Fourteen feral cats captured in the wild have been re-released to measure their predation on native animals.
The cats wear collars that track their whereabouts and activities through video, GPS and VHF beacons as part of the NESP TSR Hub’s Integrated management of feral herbivores and feral predators (Project 1.1).
The research, led by Dr Hugh McGregor from the University of Tasmania, seeks to understand how the hunting behaviour of feral cats changes post-calicivirus (when rabbit numbers suddenly fall), including by measuring the occurrence and impacts of pre-switching by cats.
There are long-term gains to native plants and animals resulting from the reduction in rabbit numbers through use of calicivirus (through improvements to vegetation as well as overall reductions in the densities of foxes and cats) but there may also be at least short-term detriment to some native animals.
“After calicivirus, the sudden scarcity of rabbit numbers could cause cats and foxes to ‘prey switch’ to native animals. In some circumstances, prey-switching could cause the local extirpation of a population of native species. For example, we think that the loss of some populations of rock-wallabies in the arid zone may have occurred because of prey-switching after the first calici virus release,” says Hugh.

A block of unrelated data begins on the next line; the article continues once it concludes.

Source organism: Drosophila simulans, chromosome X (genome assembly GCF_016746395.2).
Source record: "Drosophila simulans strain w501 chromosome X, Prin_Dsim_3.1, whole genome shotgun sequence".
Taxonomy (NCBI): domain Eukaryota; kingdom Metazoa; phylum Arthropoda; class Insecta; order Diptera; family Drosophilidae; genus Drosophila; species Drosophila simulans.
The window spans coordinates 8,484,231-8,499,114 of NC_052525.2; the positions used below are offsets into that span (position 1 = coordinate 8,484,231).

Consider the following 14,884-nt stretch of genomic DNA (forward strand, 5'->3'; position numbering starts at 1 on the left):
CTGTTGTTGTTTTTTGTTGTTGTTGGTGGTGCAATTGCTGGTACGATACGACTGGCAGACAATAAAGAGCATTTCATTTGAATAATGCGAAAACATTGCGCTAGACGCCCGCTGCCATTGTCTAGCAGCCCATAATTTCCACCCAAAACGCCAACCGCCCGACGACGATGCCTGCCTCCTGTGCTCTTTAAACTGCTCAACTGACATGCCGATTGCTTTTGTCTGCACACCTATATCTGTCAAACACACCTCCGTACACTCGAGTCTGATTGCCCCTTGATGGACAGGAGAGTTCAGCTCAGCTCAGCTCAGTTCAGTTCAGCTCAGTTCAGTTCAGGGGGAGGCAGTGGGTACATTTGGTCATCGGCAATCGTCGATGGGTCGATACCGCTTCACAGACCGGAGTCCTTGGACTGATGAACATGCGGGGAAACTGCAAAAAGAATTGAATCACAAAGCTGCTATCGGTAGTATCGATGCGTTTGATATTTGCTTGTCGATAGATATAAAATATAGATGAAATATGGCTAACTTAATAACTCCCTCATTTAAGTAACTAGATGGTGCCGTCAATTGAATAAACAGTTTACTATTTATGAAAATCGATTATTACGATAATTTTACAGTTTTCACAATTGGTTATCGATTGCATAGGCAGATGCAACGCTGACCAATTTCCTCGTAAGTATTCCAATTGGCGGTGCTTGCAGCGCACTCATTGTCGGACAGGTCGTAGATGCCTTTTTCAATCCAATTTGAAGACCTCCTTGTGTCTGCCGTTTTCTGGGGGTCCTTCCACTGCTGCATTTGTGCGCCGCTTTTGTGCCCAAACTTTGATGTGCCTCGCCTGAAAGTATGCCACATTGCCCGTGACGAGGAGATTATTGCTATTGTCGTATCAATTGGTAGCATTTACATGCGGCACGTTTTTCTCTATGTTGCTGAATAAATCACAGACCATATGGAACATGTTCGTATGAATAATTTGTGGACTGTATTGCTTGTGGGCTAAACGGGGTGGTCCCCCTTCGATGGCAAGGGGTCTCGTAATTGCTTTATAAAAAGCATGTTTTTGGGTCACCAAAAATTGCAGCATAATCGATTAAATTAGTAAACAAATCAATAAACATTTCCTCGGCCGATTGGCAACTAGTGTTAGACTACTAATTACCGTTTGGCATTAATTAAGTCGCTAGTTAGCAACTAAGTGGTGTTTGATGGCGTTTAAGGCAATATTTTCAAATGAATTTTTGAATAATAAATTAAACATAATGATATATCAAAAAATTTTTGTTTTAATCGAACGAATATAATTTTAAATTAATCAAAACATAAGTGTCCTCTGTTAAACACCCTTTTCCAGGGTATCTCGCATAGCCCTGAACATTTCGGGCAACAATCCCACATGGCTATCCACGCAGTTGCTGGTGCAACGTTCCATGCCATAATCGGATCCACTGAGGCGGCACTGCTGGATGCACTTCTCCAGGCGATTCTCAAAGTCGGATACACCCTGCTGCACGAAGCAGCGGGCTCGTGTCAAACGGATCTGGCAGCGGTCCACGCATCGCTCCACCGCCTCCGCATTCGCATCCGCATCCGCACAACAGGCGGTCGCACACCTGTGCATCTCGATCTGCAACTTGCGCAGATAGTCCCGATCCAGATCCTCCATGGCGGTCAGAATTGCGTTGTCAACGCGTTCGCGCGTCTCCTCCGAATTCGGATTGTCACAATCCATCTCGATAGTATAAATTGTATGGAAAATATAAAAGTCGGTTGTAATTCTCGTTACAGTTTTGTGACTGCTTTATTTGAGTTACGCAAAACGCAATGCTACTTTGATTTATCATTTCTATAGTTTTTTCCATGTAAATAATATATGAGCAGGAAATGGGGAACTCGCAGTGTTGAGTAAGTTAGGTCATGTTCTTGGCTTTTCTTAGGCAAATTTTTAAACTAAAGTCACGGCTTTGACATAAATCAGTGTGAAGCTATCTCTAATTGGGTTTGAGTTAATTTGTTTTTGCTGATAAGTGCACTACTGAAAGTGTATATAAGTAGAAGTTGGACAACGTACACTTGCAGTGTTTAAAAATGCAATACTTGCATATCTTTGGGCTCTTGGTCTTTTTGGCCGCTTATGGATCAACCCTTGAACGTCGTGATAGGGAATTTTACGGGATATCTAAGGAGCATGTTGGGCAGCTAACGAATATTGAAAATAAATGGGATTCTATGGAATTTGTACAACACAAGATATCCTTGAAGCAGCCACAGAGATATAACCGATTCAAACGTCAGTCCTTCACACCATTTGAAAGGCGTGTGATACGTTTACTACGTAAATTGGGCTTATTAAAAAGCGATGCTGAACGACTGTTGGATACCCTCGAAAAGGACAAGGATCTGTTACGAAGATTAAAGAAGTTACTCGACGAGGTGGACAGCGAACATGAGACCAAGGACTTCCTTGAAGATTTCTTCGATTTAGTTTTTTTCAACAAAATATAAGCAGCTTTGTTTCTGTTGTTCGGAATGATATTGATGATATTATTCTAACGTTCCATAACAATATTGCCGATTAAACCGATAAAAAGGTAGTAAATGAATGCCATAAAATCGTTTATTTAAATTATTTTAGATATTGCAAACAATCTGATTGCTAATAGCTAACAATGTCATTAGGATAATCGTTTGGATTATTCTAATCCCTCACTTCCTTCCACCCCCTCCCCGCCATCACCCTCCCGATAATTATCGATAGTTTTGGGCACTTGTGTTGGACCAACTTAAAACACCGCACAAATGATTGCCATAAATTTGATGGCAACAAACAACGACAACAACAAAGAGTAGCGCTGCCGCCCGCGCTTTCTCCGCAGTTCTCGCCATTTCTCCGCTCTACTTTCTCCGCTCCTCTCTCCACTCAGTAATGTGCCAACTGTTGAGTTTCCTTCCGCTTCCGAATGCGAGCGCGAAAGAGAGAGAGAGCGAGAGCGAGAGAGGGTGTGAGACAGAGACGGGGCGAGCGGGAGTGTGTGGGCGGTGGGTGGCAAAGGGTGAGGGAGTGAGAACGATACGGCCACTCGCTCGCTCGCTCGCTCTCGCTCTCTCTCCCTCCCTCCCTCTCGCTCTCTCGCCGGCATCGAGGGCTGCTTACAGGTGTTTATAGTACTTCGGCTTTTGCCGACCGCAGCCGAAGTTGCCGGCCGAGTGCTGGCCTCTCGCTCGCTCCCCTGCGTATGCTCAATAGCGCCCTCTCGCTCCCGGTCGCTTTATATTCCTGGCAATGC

Hugh aims to discover whether prey-switching occurs, and if so how it can be managed. He also aims to identify the threshold density of rabbits that results in cat densities with minimal impacts on native species.
“By describing the hunting behaviour, including the kill rates and prey choice of feral cats, we can make better calculations of the impacts of prey switching on native populations.
“We’ve been tracking the cats for a couple of months already, since July, and very early video footage is showing that the cats are hunting selectively around rabbit warrens and preferring rabbits as prey.
“When the footage shows a cat preying on a native animal, it can be quite confronting. The native animals are clearly unused to being hunted by such a predator.”
Image: feral farm cat, by Stavrolo
We are receiving an additional $2 million to deliver science to support wildlife and habitat recovery efforts following Australia’s bushfire crisis. The rapid rollout of work now faces the added and acute challenge of COVID-19.
Predation by cats is a key threat to at least 123 threatened species in Australia. Better understanding and reducing the impact of feral cats on susceptible wildlife has been a major area of research for the hub.
One of the post-fire challenges to population recovery that many native species will face is increased risk of predation, including by introduced foxes and cats.
Chief Science Officer John Kanowski and Regional Ecologist SW Michael Smith from the Australian Wildlife Conservancy discuss the far-reaching work their team is doing to protect vulnerable mammals from introduced predators.
Oliver Tester from the Office of the Threatened Species Commissioner tells us about the Australian Government’s action on feral cats.